For Michigan, too much of their 83-73 loss to Indiana was just a replay of their loss to Ohio State. Once again, a loss on the road to a highly ranked conference foe will cost Michigan the no. 1 spot in the country.
The similarities between the two games are haunting for Michigan. Indiana ran out to a 20-7 lead at the start of the game, much like when Ohio State started on a 26-8 run three weeks ago. Michigan looked frazzled early on, running choppy offense and tentative defense. Meanwhile Indiana made their first six shots, including four 3-pointers.
Michigan would eventually make their way back in to the game, slowly but surely, before a Trey Burke fade away three just before the halftime buzzer made it a 4 point Indiana lead. For Michigan, that was more or less as close as the game would get. Indiana would stretch the lead out to double digits and the Wolverines would get it back to about four. They did tie it at 40, two minutes in to the second half, but that was followed by an 11-0 run by Indiana.
At the end, Michigan was not able to keep up with Indiana’s firepower. Burke was superb, carrying the team on his back for long stretches. He scored 25 points, with eight assists and five rebounds. However, Michigan did not have good enough flow on offense, too often ending possessions with a contested Burke jumper.
Tim Hardaway Jr. and Mitch McGary were the only other Wolverines to really play well. Hardaway hit 8-16 shots on his way to 18 points, while McGary added 10 points and 7 rebounds off the bench.
The problem for Michigan was the poor play of just about everyone else. Freshmen standouts Nik Stauskas and Glenn Robinson III combined for just seven points in the first 38 minutes of play. Robinson did not score until he made a transition dunk in the final minutes, after the game was essentially decided. Stauskas was just 1-5 form the three point line, with his make coming in garbage time also.
Just like in the loss to Ohio State, Michigan’s star freshmen (Stauskas and Robinson) were horrendous. Robinson specifically, is not a guy with plays drawn up for on offense. He excels by creating his own shots, with offensive rebounds, back cuts and scoring in transition. He was invisible for most of the game, standing still in the corner on offense, instead of forcing the issue. Michigan is such a young team, and they depend on their freshmen to play well. They are not a luxury if they perform beyond their age, they are depended on to do that.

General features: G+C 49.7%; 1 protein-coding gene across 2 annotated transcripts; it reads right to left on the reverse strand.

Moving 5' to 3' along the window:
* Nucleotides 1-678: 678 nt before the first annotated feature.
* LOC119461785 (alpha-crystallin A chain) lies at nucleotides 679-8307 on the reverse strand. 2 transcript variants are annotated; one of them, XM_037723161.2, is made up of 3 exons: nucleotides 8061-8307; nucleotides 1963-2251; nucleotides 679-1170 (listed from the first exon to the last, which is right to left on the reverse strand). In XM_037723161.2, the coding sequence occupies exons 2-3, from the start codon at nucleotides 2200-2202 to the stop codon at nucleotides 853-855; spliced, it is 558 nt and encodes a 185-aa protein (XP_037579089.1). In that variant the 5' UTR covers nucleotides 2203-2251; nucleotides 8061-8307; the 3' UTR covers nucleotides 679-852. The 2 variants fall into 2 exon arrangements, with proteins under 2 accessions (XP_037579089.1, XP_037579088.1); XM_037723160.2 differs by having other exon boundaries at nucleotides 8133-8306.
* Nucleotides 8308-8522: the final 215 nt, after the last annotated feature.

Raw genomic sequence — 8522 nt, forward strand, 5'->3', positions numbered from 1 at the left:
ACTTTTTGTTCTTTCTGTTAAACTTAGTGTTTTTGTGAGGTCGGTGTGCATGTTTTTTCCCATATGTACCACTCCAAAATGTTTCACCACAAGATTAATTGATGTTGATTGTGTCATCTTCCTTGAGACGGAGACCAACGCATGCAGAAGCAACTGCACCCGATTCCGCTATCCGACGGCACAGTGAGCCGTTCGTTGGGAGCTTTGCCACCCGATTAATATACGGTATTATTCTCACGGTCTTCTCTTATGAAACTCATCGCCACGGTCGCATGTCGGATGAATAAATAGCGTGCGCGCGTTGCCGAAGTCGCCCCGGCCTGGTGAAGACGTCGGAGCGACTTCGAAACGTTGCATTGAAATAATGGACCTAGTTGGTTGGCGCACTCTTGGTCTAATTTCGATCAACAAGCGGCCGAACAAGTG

Finally, Michigan had no answer for Cody Zeller. The big man had 19 points and 10 rebounds in the game. His biggest impact was on the offensive glass, where Michigan refused to box him out several times, resulting in easy put-backs. Whether or not Jordan Morgan would have done any better if he was healthy and playing is not certain. But, Michigan really could not handle the standout Zeller.
Oh yeah, Victor Oladipo is still incredible and almost broke the internet with what would have been one of the greatest alley-oops ever in the second half. He is so much fun to watch, especially when he was guarding Burke or really doing anything involving basketball.
At the end of the day, Michigan lost to a really good Indiana team, in one of the toughest road venues in the country. Despite being ranked no. 1 in the country, Michigan was an underdog coming in to this game. The disappointing aspect for Michigan is that this was the same story as the Ohio State loss. Despite how outplayed they were to start the game, Michigan still stuck around and was within two possessions for much of the second half. It makes one wonder, if they had gotten ANY contribution from Robinson and better play from Stauskas, would this have ended differently?
We will never know. But, boy did Michigan’s time at no. 1 go quickly? In this Big Ten, though, they have no time to dwell over this loss, as no. 11 Ohio State comes to Ann Arbor on Tuesday. With the way things are going this season, Michigan will likely have another shot at reclaiming the top spot soon. For now though, it is back to work, following a disappointing performance. But, as Burke said this week, all that matters is who’s no. 1 at the end of the season, not early February.